Table 1

Diagnostic criteria for idiopathic intracranial hypertension (IIH) adapted from Friedman et al1

Diagnosis of IIHDiagnosis of IIH without papilloedema
Diagnosis of IIH is definite if the patient fulfils A–E
  1. Papilloedema.

  2. Normal neurological examination except for sixth cranial nerve abnormalities.

  3. Neuroimaging: Normal brain parenchyma without evidence of hydrocephalus, mass or structural lesion, and no abnormal meningeal enhancement on MRI, with and without gadolinium, for typical patients (female and obese), and MRI, with and without gadolinium, and magnetic resonance venography for others; if MRI is unavailable or contraindicated, contrast-enhanced CT may be used.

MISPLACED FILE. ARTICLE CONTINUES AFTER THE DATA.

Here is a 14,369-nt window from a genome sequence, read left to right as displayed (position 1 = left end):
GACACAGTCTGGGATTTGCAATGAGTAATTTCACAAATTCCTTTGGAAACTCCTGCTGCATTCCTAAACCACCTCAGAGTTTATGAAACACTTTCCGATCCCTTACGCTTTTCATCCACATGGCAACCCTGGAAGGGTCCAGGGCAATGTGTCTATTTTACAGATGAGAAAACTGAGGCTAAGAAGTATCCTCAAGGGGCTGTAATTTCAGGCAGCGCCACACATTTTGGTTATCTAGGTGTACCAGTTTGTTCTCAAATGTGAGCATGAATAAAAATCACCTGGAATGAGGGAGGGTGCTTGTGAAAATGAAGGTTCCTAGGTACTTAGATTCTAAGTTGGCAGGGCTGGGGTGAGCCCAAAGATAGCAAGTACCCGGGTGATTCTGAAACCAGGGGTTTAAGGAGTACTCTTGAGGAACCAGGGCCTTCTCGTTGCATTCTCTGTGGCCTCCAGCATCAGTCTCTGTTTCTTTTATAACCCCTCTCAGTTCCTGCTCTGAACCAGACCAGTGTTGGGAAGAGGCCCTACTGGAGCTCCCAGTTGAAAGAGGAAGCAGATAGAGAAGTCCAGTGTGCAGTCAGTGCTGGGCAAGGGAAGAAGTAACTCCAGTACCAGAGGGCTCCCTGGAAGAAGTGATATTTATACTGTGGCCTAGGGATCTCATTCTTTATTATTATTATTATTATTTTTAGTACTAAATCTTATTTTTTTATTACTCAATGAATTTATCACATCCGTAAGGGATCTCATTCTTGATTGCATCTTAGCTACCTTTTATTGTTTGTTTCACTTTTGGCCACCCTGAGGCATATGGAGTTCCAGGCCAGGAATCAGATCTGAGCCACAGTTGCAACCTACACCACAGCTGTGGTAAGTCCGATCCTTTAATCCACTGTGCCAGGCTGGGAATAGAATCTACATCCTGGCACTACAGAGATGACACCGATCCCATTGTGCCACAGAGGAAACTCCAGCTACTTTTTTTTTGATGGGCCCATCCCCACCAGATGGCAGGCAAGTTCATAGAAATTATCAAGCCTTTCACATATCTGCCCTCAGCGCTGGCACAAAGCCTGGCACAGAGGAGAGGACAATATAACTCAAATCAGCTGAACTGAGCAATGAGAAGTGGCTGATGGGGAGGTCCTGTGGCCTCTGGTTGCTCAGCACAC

4. Normal CSF composition.

  5. Elevated lumbar puncture opening pressure (≥250 mm CSF in adults) in a properly performed lumbar puncture.

In the absence of papilloedema, a diagnosis of IIH can be made if B–E are satisfied, and in addition the patient has unilateral or bilateral abducens nerve palsy.
In the absence of papilloedema or sixth nerve palsy, a diagnosis of IIH can be suggested but not made if B–E are satisfied, and in addition at least 3 of the following are present on neuroimaging:
  1. Empty sella.

  2. Flattening of the posterior aspect of the globe.

  3. Distension of the perioptic subarachnoid space with or without a tortuous optic nerve.

  4. Transverse venous sinus stenosis.

(See figure 2: MRI findings in IIH)
  • The diagnosis of IIH is considered probable if A–D are met, but the cerebrospinal fluid pressure is below 250 mm.